Mindfulness is about paying attention with a particular intention: this intention is based on your willingness to give up pre-judgement and certainty, and to bring into your experience of the present moment:
A deep curiosity to discover something new, An openness to notice things about the situation, including negative or unpleasant ones, and The flexibility to accept change in the environment or within yourself, rather than resist it. How do you become mindful?
Everyone can practise mindfulness. There are a few things that enable you to become mindful, such as:
Slow down. Notice five things about you, or about the situation, good or bad. Ask yourself: What can I learn about the situation? Only then take action. This approach is an antidote to overly complex and dynamic environments - it helps people stay present and therefore choose more effective action.
Mindfulness vs. positive thinking
The crucial component in developing mindfulness consists of becoming aware of the entire range of thoughts and feelings within you, as you evaluate what is happening in the situation. Counter intuitively, mindfulness enables positive changes in performance not by focusing on the positive, or on those aspects of a situation that you like or appreciate, but by becoming ever more able to welcome into your experience all thoughts and feelings, both positive and negative.
This is particularly hard during stressful situations. Most people don’t like feeling stressed, and instead avoid the uncomfortable thoughts and feelings that are inevitably part of experiencing stress. This can take inconspicuous forms, for instance, by reacting to an unwelcome voicemail by checking email, or by eating a packet of crisps. The problem: by shutting out of our experience those thoughts or feelings that we deem ‘negative’, we shut ourselves off from noticing aspects about such an unwelcome message that are potentially useful, for example, the tone of voice with which the caller conveyed the message. Noticing whether the caller sounded frustrated or disappointed may help us respond more appropriately, and put to good use the information conveyed through the caller’s tone of voice.
Practising mindfulness at the individual level is hence akin to developing a mental muscle; more specifically, it is about practising the capacity to become aware, and subsequently use, all information available to you, especially information you would have otherwise shied away from. This is where the power of mindfulness lies: rather than focusing on positive thinking at the expense of noticing what it is that may make you experience stress (and the associated tunnel vision or defensiveness), mindfulness enables you to choose the most effective action in the moment, based on a careful evaluation of all intelligence available to you in the situation.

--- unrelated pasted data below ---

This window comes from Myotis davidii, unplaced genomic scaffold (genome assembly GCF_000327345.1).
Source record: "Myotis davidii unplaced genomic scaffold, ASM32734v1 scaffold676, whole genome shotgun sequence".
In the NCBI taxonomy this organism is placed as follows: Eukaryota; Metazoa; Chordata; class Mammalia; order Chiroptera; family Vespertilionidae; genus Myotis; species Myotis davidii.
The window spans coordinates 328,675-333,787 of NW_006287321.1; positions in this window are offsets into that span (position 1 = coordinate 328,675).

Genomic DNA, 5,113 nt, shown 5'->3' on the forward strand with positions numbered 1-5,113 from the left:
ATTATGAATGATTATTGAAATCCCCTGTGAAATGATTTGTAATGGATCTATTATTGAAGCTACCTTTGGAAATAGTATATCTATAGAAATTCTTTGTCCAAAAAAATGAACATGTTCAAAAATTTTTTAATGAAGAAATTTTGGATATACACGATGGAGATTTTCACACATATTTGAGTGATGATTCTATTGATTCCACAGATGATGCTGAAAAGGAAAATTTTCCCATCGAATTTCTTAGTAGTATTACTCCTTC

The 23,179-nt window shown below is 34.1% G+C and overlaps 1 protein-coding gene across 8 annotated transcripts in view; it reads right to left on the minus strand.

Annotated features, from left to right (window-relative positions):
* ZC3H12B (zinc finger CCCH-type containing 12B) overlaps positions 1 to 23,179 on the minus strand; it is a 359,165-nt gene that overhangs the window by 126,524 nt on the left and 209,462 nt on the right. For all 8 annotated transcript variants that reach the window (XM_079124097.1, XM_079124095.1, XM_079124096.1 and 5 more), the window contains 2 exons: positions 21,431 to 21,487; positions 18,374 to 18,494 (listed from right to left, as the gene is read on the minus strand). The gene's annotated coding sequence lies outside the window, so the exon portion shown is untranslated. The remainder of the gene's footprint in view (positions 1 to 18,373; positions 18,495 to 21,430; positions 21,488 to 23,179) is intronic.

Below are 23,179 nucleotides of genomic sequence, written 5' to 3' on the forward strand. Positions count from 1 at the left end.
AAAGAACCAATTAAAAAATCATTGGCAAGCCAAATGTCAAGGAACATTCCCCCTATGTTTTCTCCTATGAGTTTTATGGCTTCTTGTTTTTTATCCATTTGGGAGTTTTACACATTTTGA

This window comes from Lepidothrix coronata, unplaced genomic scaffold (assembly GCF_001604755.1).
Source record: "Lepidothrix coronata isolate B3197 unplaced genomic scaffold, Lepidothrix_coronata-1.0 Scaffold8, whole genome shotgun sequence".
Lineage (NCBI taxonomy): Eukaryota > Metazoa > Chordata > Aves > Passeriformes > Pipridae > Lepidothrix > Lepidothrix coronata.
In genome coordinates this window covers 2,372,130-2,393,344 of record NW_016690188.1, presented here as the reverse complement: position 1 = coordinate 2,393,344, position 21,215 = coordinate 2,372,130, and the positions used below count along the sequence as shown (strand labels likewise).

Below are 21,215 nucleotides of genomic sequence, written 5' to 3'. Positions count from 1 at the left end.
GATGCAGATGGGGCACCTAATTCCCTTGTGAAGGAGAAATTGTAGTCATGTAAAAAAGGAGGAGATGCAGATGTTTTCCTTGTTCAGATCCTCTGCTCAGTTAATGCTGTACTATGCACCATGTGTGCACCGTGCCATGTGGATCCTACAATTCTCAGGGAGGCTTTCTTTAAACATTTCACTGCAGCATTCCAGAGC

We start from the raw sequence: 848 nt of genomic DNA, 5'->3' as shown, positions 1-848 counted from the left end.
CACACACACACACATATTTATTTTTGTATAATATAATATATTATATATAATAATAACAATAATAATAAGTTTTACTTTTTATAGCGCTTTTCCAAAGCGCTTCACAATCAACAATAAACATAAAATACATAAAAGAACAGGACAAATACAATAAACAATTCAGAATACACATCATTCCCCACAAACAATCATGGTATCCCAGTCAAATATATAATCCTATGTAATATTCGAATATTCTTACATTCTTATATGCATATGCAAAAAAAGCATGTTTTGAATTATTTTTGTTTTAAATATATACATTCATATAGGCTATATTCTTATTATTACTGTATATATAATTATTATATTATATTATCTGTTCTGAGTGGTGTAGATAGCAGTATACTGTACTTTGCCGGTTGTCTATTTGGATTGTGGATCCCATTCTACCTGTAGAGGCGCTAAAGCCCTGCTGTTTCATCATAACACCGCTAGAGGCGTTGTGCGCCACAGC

Organisational influences on mindfulness
A question asked less often is: How is an employee’s personal mindfulness practice affected by organisational circumstances?
This is pertinent to organisational decision-makers because - as ever-keen students of organisational performance, we know that many situational factors influence employee performance (competing demands, job fit between a person’s skills and motivation and the task at hand etc.).
It is an important question to ponder before going ahead and bringing mindfulness into an organisation also because we understand that mindfulness is more beneficial for task performance when the work environment is complex and dynamic (as opposed to an environment where routine jobs need to be performed on a daily basis).
A research study presented at the Academy of Management’s annual conference in Orlando in2013, carried out by Jochen Reb and colleagues at Singapore Management University, dealt with precisely this question: how do organisational factors impact employee mindfulness?
Jochen Reb and his colleagues have carried out a research programme that examines what aspects of mindfulness drive employee performance. In an earlier study, Reb and colleagues found that an organisational leader’s mindfulness affects employee performance because the leader’s mindfulness helps foster employees’ psychological need satisfaction (in other words, their autonomy at work, their perceptions of competence, and the relationship quality with others at work).
In the study examining the effect of organisational factors on employee mindfulness, (which is forthcoming in the journal Mindfulness), Reb et al discovered that several organisational factors strongly affect the employees’ mindfulness: constraints such as poor equipment, conflicting demands, the employee’s autonomy, and also people factors such as supervisor support. Reb and his colleagues go on to demonstrate that the employees’ mindfulness, as measured by their awareness and attention at work, strongly affect their well-being and their performance at work.
Implications for raising performance using mindfulness
What does this mean for people pondering to raise performance through mindfulness training in work settings? Rather than focusing exclusively on helping individual employees to practise mindfulness, we can also make organisations more mindful by (mindfully!) examining contextual factors at work that facilitate or hamper a mindful task focus amongst workers.
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